"Who?" Khamul asked. This was starting to degenerate into madness.
"Is Firin your son?" Khamul asked. We'll talk about the name-thing later, she thought.
"No! Of course not! Would I possibly breed something like that?" The woman pointed at Firin, a disgusted look on her face.
"You're my mother," Firin said. "Who else would it be?"
"You stupid boy!" the elf shrieked. "You disgusting, vile, wretched creature! I am an elf! The daughter of the two most mighty in all Arda! You dare to think yourself related to me! You are not worthy to even look upon me!"
Khamul had heard enough. "Hey, bitch," she said. As the elf turned, Khamul punched her in the jaw.
"You knocked her out," Firin said dully as the elf crumpled to the floor.
"Good riddance," Khamul said. "Let's get out of here before her sons do something stupid and violent."
"Too late," Khamul muttered, raising her sword.
A pair of armored elves broke from the fray and charged toward them, bloody swords raised.
"My brothers," Firin said. "Or…not."
"Took you this long? Stupid kid," one muttered, shaking his head.
"Damn near got yourself killed, didn't you?" the other snarled. "Shouldn't've expected any better. Father had us looking everywhere for you! It's your fault we were so late!"
"Excuse me," Khamul hissed, "but I think you'll find we were the ones who rescued your precious mother."
"Shut your mouth, Haradrim!" the first elf snarled.
Khamul was about to cut him open, armor or no armor, when the elf was suddenly jerked back and thrown across the room.
"Morion, I would be very glad to see you if you didn't have a homicidal gleam in your eye," Khamul said.
"Who's this?" Firin asked.
"You might call him my commanding officer," Khamul said. "Morion? Are you possessed again?"
The Witch-King's eyes were completely black, as were the fangs in his mouth. He looked possessed, but he hadn't killed the elf. Morgoth would've killed him.
"Get out of my way, Khamul," he hissed. "You've already caused enough trouble today!"
Half and half, Khamul decided. It was Morion's voice, but there were echoes of Morgoth's. If this kept up much longer, Morion would lose himself all together. Without Vorea by her side, Khamul didn't like her chances of defeating the Fallen Vala.
"What is this madness?" the second elf snarled. He raised his sword and marched toward Morion. Khamul winced.
The other elf went flying across the room as well. It was just Khamul, Firin, and the unconscious female elf in the corridor with Morion/Morgoth. More goblins had joined the fight. Perhaps the elves would lose, though it was doubtful.
"What do you want?" Khamul asked.
"You have no idea what idiocy you have committed!" Morgoth snarled in Morion's voice. "Run away, Khamul!" Morion cried. "He'll kill you!"
"What do you want?" Khamul asked. She had a feeling she knew.
"First you dared to defend Eorl!" Morgoth growled. "And now you stand as the protector of the greatest threat to our existence."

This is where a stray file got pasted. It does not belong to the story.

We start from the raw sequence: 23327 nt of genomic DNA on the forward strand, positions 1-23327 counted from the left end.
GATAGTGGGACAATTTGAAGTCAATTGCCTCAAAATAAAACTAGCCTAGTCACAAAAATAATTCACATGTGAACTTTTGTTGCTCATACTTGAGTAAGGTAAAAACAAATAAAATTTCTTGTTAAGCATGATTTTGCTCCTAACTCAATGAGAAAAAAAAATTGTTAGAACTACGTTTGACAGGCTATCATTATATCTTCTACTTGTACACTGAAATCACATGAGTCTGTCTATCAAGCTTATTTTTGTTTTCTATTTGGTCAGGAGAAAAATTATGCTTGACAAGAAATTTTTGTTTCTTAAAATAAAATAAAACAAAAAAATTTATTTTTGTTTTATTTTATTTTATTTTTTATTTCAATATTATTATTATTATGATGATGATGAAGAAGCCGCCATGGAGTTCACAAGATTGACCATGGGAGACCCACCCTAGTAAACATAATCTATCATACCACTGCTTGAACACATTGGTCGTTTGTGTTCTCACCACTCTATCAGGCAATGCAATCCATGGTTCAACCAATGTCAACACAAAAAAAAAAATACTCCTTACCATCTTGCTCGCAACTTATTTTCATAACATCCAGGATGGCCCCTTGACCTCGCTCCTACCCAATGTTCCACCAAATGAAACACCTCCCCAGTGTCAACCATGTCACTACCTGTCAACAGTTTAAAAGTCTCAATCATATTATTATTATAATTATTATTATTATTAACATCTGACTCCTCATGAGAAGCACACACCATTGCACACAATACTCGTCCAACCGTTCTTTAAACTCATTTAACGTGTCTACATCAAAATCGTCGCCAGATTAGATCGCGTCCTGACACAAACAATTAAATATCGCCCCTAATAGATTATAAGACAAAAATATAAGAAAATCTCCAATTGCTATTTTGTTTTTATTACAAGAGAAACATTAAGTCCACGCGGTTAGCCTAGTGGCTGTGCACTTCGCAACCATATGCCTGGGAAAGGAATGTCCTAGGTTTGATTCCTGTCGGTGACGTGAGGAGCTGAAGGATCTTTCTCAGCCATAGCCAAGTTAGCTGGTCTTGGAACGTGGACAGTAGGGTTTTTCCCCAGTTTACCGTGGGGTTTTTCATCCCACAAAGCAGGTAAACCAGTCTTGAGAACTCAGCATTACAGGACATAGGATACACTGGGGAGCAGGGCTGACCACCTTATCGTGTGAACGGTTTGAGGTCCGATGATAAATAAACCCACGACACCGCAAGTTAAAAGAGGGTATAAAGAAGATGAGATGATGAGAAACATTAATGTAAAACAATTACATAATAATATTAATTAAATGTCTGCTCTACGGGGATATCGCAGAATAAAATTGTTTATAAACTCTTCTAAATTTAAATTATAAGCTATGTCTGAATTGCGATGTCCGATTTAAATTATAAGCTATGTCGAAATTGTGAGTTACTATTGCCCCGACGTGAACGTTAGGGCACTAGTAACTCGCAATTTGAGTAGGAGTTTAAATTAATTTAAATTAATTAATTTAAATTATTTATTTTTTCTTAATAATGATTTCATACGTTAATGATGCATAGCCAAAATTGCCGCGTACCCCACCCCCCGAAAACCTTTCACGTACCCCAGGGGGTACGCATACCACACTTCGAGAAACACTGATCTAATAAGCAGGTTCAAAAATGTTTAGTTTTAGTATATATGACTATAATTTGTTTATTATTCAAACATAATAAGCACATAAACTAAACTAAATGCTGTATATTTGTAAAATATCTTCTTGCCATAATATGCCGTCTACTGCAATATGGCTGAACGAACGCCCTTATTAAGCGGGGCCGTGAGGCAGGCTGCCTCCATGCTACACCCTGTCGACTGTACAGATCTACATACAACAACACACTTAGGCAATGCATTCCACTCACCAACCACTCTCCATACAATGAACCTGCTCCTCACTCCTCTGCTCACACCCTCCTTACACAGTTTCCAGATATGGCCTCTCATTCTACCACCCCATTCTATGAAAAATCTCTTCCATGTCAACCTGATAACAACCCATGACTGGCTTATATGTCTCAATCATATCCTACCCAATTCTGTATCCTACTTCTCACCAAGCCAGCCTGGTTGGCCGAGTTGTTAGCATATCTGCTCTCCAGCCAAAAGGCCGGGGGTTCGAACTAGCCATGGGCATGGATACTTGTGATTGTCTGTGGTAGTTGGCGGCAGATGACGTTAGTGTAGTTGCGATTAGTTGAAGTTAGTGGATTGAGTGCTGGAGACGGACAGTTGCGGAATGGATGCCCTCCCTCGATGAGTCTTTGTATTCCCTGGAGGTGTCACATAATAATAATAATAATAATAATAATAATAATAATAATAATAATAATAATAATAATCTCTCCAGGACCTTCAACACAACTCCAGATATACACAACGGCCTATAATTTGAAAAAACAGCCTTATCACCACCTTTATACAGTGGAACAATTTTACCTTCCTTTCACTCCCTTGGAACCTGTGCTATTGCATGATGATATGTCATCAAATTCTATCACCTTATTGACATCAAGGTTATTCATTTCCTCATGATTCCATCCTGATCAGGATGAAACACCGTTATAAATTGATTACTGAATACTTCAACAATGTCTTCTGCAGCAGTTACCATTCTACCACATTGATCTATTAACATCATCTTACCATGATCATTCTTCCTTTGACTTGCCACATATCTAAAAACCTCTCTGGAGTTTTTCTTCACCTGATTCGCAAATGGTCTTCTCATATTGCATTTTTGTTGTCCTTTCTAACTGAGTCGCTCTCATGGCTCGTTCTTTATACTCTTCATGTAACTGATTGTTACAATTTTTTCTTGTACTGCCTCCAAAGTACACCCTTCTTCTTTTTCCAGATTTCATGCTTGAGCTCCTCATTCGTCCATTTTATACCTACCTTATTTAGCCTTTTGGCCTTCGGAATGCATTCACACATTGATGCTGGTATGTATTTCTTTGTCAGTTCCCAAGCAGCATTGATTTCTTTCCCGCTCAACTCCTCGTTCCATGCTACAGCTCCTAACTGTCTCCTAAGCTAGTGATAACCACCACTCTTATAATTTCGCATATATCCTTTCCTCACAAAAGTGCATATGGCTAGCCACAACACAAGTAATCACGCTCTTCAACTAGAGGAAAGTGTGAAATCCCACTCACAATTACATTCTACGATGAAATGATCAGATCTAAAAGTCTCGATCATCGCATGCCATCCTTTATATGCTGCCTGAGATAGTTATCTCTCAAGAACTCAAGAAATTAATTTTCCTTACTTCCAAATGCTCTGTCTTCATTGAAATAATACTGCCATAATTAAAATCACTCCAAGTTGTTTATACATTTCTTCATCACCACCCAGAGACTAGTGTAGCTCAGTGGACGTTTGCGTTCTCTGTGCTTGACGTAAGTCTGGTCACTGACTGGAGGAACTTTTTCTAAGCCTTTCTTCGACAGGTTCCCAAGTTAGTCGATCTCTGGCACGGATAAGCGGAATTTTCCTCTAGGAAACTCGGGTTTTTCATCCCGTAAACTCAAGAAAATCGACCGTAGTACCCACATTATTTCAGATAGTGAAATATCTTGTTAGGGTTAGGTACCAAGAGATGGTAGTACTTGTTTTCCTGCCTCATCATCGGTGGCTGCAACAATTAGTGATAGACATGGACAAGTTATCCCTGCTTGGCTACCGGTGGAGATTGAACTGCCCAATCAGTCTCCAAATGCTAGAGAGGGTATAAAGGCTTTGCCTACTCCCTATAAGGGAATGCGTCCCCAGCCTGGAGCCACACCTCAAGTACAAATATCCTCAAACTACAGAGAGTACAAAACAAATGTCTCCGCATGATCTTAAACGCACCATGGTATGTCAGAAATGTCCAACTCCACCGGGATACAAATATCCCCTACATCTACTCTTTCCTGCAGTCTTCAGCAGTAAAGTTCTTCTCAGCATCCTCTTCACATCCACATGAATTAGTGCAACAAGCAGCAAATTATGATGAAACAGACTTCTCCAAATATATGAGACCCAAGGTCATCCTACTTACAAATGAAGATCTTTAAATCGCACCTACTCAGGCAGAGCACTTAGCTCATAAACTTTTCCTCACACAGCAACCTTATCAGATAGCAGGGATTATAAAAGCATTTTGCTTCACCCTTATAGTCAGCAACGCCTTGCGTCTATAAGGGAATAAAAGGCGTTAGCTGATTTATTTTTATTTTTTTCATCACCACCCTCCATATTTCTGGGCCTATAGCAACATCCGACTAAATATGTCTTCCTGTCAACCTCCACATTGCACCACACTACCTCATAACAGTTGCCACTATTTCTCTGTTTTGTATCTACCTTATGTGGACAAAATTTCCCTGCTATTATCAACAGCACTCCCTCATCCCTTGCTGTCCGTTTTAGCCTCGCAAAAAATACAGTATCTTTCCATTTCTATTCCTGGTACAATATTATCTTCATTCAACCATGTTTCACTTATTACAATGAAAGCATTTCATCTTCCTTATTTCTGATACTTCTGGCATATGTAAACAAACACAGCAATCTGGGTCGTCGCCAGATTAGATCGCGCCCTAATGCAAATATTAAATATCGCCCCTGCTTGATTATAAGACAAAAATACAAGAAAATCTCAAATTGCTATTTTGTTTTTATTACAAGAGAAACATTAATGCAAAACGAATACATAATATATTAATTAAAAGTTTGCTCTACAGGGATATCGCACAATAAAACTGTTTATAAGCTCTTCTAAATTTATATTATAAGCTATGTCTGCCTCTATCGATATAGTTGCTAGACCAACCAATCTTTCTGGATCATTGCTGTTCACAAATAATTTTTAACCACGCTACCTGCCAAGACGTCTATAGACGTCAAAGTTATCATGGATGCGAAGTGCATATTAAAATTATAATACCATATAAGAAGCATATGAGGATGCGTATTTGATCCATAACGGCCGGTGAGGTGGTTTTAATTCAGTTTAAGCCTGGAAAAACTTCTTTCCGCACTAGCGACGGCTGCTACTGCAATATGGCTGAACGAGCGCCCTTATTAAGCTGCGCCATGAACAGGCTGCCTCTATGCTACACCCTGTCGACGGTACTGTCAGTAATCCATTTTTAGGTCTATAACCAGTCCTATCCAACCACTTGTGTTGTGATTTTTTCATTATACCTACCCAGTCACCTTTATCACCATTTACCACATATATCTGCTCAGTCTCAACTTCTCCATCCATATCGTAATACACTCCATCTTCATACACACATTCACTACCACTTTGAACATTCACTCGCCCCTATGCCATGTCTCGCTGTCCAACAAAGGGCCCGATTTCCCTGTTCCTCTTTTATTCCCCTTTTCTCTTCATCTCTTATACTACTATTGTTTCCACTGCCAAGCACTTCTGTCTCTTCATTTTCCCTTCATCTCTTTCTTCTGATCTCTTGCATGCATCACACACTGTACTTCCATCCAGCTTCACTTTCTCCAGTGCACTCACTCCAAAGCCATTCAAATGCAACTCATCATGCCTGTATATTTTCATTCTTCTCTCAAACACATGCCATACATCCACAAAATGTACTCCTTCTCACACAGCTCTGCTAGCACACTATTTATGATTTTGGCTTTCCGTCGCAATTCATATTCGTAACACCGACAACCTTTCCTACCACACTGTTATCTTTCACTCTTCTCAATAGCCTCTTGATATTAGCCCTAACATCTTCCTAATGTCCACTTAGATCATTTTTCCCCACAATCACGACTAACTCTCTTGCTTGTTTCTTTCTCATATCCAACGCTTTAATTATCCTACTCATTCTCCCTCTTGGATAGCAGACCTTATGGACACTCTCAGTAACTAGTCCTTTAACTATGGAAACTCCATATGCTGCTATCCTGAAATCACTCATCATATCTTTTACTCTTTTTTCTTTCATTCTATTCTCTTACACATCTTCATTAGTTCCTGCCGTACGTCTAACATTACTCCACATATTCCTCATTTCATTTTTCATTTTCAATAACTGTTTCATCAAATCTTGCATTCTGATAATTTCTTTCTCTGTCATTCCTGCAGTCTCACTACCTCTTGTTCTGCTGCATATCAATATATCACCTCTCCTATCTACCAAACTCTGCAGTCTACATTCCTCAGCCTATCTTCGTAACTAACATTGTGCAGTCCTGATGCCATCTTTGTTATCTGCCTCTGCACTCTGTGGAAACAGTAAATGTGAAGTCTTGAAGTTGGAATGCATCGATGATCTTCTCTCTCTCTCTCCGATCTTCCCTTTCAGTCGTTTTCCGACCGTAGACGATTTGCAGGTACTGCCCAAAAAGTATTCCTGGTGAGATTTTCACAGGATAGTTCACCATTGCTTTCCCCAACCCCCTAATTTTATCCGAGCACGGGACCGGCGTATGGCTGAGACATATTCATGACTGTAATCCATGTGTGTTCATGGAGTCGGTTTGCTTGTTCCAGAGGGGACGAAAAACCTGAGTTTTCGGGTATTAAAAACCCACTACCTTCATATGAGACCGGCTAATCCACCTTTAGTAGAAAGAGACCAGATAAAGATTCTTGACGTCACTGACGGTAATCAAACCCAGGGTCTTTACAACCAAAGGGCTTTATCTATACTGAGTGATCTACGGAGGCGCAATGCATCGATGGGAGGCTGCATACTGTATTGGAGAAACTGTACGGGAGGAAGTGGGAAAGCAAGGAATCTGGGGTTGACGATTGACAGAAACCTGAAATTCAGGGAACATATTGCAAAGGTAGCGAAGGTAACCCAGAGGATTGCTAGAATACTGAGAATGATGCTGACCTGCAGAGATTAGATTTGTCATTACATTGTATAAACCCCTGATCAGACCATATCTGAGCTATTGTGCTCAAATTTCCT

Khamul glanced around. Nope. It was just Firin and the elf. "Maybe you're talking to the wrong person," she said.
"Get out of my way!" Morgoth roared, leaping forward. He drew a dagger. A pale dagger that gave off a feeling of ice, of a chill death.
"Don't let that touch you!" Khamul bellowed, shoving Firin to the side. He slammed into a wall and slid to the floor, clutching his small knife.
"I don't know why you want to kill him," Khamul said, "but if it's for the same stupid reason that you wanted to kill Eorl, I won't let you."
"And if it's a very good reason?" Morgoth hissed. "If it is, perhaps, the fact that he will bring ruin upon us? If it is, perhaps, that he is Gandalf's ace, as the Ring is Sauron's?"
Khamul looked very hard at Morgoth. Slowly, she lowered her sword.
"Good," the Dark Vala said. He turned and advanced upon Firin. Tears were welling in the boy's eyes. He looked at Khamul with an expression of betrayal.
The pale dagger was raised, its point sparkling.
Khamul snorted. "You're crazy." She kicked Morgoth in the side of the knee, knocking him to the ground. He would've gone to the ground, at least, if he hadn't caught himself.
"Traitor!" Morgoth snarled. He tried to regain his balance, but he was limping badly from the wound.
"You're crazy!" Khamul laughed. "Crazy!"
The flame in Morgoth's eyes flared and he rushed forward with a growl. Khamul had her back to the wall. There was nowhere to move, nowhere to go. The only thing between her and the Dark Vala with the enchanted dagger was the elf.
Khamul smiled and stuck her foot under the elf's body. With an upwards kick, the body flew toward Morgoth. The dagger struck her in the shoulder, and together they slammed into the wall.
"Hope this doesn't hurt too much, Morion," Khamul muttered, whirling around, raising her sword. She brought the pommel down on Morion's head. There was a loud crack and the Witch-King crumpled to the ground.
"Is he dead?" Firin gasped.
"No," Khamul said. "He should be fine when he wakes up."
"You saved my life," Firin said. He looked at the elf he'd called mother. "Will she be all right?"
"I don't know," Khamul said. "I'm leaving her for her elf kids. Who are you going with? Them or me?"
"I can go with you?" Firin asked.
"I'll take you back home and try to knock some sense into your father."
"I don't think you could. He's very…set in his ways."
Khamul smiled and put her hand on Firin's shoulder. "I've got a feeling that we've got an understanding between the two of us."
This is a work of fan fiction, written because the author has an abiding love for the works of J R R Tolkien. The characters, settings, places, and languages used in this work are the property of the Tolkien Estate, Tolkien Enterprises, and possibly New Line Cinema, except for certain original characters who belong to the author of the said work. The author will not receive any money or other remuneration for presenting the work on this archive site. The work is the intellectual property of the author, is available solely for the enjoyment of Henneth Annûn Story Archive readers, and may not be copied or redistributed by any means without the explicit written consent of the author.